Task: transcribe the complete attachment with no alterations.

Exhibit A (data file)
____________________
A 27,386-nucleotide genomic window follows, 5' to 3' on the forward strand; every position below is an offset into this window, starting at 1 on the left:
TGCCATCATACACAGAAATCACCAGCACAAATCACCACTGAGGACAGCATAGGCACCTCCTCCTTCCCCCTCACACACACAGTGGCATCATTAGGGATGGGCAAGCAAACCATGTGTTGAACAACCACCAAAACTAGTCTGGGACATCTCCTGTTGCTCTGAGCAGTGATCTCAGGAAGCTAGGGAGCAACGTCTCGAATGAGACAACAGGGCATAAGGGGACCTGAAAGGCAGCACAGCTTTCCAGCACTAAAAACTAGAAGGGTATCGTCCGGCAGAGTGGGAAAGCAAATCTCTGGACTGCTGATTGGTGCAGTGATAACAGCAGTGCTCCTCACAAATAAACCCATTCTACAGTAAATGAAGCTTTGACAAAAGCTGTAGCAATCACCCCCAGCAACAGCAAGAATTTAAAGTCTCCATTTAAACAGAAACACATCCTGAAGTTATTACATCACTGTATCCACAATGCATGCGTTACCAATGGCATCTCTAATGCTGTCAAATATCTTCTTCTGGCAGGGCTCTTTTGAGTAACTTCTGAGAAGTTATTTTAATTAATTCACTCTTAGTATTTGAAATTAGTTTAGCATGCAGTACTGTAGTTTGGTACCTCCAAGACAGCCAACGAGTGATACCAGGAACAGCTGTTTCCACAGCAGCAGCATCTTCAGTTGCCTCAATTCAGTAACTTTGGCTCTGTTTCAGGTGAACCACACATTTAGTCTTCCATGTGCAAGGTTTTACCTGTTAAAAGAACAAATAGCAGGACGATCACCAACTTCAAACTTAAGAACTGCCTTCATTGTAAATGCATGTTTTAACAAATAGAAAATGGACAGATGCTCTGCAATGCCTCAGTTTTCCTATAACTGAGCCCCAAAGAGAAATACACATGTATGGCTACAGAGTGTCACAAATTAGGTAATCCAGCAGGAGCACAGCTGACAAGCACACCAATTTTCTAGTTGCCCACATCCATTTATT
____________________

A 27,386-nucleotide genomic window follows, 5' to 3' on the forward strand; every position below is an offset into this window, starting at 1 on the left:
TGCCATCATACACAGAAATCACCAGCACAAATCACCACTGAGGACAGCATAGGCACCTCCTCCTTCCCCCTCACACACACAGTGGCATCATTAGGGATGGGCAAGCAAACCATGTGTTGAACAACCACCAAAACTAGTCTGGGACATCTCCTGTTGCTCTGAGCAGTGATCTCAGGAAGCTAGGGAGCAACGTCTCGAATGAGACAACAGGGCATAAGGGGACCTGAAAGGCAGCACAGCTTTCCAGCACTAAAAACTAGAAGGGTATCGTCCGGCAGAGTGGGAAAGCAAATCTCTGGACTGCTGATTGGTGCAGTGATAACAGCAGTGCTCCTCACAAATAAACCCATTCTACAGTAAATGAAGCTTTGACAAAAGCTGTAGCAATCACCCCCAGCAACAGCAAGAATTTAAAGTCTCCATTTAAACAGAAACACATCCTGAAGTTATTACATCACTGTATCCACAATGCATGCGTTACCAATGGCATCTCTAATGCTGTCAAATATCTTCTTCTGGCAGGGCTCTTTTGAGTAACTTCTGAGAAGTTATTTTAATTAATTCACTCTTAGTATTTGAAATTAGTTTAGCATGCAGTACTGTAGTTTGGTACCTCCAAGACAGCCAACGAGTGATACCAGGAACAGCTGTTTCCACAGCAGCAGCATCTTCAGTTGCCTCAATTCAGTAACTTTGGCTCTGTTTCAGGTGAACCACACATTTAGTCTTCCATGTGCAAGGTTTTACCTGTTAAAAGAACAAATAGCAGGACGATCACCAACTTCAAACTTAAGAACTGCCTTCATTGTAAATGCATGTTTTAACAAATAGAAAATGGACAGATGCTCTGCAATGCCTCAGTTTTCCTATAACTGAGCCCCAAAGAGAAATACACATGTATGGCTACAGAGTGTCACAAATTAGGTAATCCAGCAGGAGCACAGCTGACAAGCACACCAATTTTCTAGTTGCCCACATCCATTTATT